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Native American Student Alliance proposes removal of Aztec mascot

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Native American Student Alliance proposes removal of Aztec mascot

Courtesy of Native American Student Alliance

Courtesy of Native American Student Alliance

Courtesy of Native American Student Alliance

by Allyson Myers, Staff Writer

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The Native American Student Alliance hosted an event on Feb. 15 to discuss the use of the Aztec as San Diego State’s mascot.

The event was part of the Spring into Diversity series hosted by Associated Students’ Student Diversity Commission and SDSU’s cultural organizations.

The event, titled “Why do you have to make it about race? Because our mascot is an Aztec,” was organized by the student organization. The event drew an audience of around 40 faculty members and students, and was led in a question and answer format.

The presentation and discussion was led by NASA president Marissa Mendoza and NASA secretary Raelynn Bichitty. Mendoza and Bichitty discussed the history of Native Americans in San Diego and the effects the Aztec mascot has on Native American students.

Mendoza said the mission period of California, when San Diego was first colonized by the Spanish, was a time of mass enslavement and genocide of the California Indian population. The missions themselves, which today are popular tourist-spots, were built by Indians by force, Mendoza said.

Articles published by PBS and the Los Angeles Times support the history presented by Mendoza.

“Spanish soldiers kidnapped Indians by the thousands. They also were forced to care for livestock, tanned hides, and produced candles, bricks, tiles, shoes, saddles, soap and other necessities. If they misbehaved, they were whipped, branded, mutilated or even executed,” a PBS article from 2006 reads.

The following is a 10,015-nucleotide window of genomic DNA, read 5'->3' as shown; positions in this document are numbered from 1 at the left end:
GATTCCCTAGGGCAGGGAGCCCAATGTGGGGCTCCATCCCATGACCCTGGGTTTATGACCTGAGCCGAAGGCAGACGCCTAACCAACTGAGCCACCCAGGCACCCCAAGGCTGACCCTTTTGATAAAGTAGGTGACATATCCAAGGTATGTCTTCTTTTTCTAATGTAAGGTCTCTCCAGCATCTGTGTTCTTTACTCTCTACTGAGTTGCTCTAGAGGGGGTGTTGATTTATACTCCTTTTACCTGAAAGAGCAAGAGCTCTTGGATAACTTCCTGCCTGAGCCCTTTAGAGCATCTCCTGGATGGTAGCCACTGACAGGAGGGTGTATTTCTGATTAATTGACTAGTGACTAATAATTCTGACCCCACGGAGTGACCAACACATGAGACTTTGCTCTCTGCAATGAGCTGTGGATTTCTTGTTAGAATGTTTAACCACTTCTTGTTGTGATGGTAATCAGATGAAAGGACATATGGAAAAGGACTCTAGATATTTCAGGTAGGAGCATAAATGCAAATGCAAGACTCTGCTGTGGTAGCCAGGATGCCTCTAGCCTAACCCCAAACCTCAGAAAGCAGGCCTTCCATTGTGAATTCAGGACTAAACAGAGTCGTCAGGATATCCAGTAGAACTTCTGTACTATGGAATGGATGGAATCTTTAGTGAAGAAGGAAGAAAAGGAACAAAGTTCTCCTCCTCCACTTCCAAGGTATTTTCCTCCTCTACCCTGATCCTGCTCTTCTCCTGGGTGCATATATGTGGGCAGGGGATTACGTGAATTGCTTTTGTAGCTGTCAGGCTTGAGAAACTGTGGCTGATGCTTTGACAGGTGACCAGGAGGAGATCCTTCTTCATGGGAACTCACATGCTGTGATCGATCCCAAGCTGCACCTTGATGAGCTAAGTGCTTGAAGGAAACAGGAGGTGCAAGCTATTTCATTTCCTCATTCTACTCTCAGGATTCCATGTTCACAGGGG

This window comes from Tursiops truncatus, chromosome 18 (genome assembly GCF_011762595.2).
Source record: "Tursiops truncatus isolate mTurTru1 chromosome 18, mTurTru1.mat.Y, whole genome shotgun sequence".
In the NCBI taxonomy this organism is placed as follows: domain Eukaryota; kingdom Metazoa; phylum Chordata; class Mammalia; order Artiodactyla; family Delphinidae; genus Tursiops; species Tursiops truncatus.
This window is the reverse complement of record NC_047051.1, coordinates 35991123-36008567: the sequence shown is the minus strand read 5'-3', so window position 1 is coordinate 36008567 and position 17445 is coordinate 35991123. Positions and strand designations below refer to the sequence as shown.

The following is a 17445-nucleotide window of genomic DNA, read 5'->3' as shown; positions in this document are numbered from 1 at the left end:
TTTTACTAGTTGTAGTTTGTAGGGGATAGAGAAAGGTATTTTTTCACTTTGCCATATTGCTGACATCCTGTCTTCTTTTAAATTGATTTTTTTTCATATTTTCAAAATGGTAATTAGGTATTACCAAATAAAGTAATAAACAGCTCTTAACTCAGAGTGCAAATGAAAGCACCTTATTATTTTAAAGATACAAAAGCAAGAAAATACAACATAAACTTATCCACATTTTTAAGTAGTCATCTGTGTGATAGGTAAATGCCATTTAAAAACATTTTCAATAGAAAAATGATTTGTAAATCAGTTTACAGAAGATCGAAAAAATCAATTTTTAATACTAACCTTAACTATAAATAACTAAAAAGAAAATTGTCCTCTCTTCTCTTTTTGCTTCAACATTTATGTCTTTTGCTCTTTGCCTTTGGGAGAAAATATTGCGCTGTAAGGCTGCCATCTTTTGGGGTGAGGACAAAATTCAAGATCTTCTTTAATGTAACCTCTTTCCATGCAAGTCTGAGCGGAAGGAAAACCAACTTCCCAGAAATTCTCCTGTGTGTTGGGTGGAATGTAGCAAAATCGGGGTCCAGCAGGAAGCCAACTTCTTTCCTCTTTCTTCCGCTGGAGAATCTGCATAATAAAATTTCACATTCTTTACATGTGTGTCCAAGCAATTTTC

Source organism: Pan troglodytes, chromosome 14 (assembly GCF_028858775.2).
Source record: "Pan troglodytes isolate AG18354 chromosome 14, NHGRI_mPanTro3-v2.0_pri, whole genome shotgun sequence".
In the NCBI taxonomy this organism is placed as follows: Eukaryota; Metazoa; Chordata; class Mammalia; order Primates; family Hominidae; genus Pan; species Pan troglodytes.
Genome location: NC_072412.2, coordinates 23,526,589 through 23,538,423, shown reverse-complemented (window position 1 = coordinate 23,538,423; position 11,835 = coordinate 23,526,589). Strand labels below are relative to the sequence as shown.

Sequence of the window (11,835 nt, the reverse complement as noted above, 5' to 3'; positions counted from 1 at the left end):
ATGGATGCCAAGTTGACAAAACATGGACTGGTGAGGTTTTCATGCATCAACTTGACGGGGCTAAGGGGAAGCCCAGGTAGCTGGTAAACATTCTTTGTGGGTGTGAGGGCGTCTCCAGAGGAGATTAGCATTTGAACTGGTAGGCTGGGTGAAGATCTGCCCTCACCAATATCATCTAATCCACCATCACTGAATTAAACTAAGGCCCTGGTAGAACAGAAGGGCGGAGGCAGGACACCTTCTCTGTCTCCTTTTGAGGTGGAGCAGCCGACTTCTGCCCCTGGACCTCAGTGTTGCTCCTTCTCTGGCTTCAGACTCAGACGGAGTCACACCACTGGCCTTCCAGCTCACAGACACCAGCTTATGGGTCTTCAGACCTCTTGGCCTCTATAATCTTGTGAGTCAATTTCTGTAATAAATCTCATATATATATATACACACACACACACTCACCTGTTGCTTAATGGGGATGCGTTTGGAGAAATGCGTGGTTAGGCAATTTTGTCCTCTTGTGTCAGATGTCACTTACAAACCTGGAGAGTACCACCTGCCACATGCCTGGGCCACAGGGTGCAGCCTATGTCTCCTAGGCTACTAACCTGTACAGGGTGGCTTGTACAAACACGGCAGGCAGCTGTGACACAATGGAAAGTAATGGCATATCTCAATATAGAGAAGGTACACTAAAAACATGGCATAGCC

California’s Indian population decreased from 150,000 to 30,000 between 1846 and 1870, according to an LA Times article written about the California missions in May 2016.

“Diseases, dislocation and starvation caused many of these deaths, but the near-annihilation of the California Indians was not the unavoidable result of two civilizations coming into contact for the first time. It was genocide, sanctioned and facilitated by California officials,” the article says.

The first mission built in California was Mission Basilica San Diego de Alcalá, built in San Diego in 1769, according to the mission’s website.

The mission is a couple miles from SDSU, on the other side of the I-8 freeway in Mission Valley.

The mission is currently an active parish of the Roman Catholic Diocese of San Diego.

Mission Basilica San Diego de Alcalá’s website does not say that California Indians were forced to work, or that a genocide was committed, but that some of the Indians protested against the conditions implemented by the Spanish missionaries.

“Unfortunately, two of the mission or Diegueno Indians became dissatisfied with the regulations and conditions established by the Spanish authorities, and they incited hundreds of Indians in remote villages to riot,” it reads.

Mendoza said the Mission’s history is glorified by the architecture at SDSU.

Hepner Hall, the oldest building on the university’s campus and symbol of the school, is architecturally similar to the mission where Indians were enslaved.

Mendoza said this glorification of a painful history is offensive to Native Americans.

Bichitty said that in consideration of history, SDSU should not have a Native American mascot, which is a similar form of mockery to blackface, widely considered to be offensive to African Americans.

The National Collegiate Athletic Association implemented a policy in 2005 which prohibits participating teams “from displaying hostile and abusive racial, ethnic and national origin mascots, nicknames or imagery at any of the 88 NCAA championships.”

SDSU’s mascot was not covered by this policy after the NCAA found that the Aztecs were not a Native American culture, according to an article published in August 2005 by the San Diego Union-Tribune.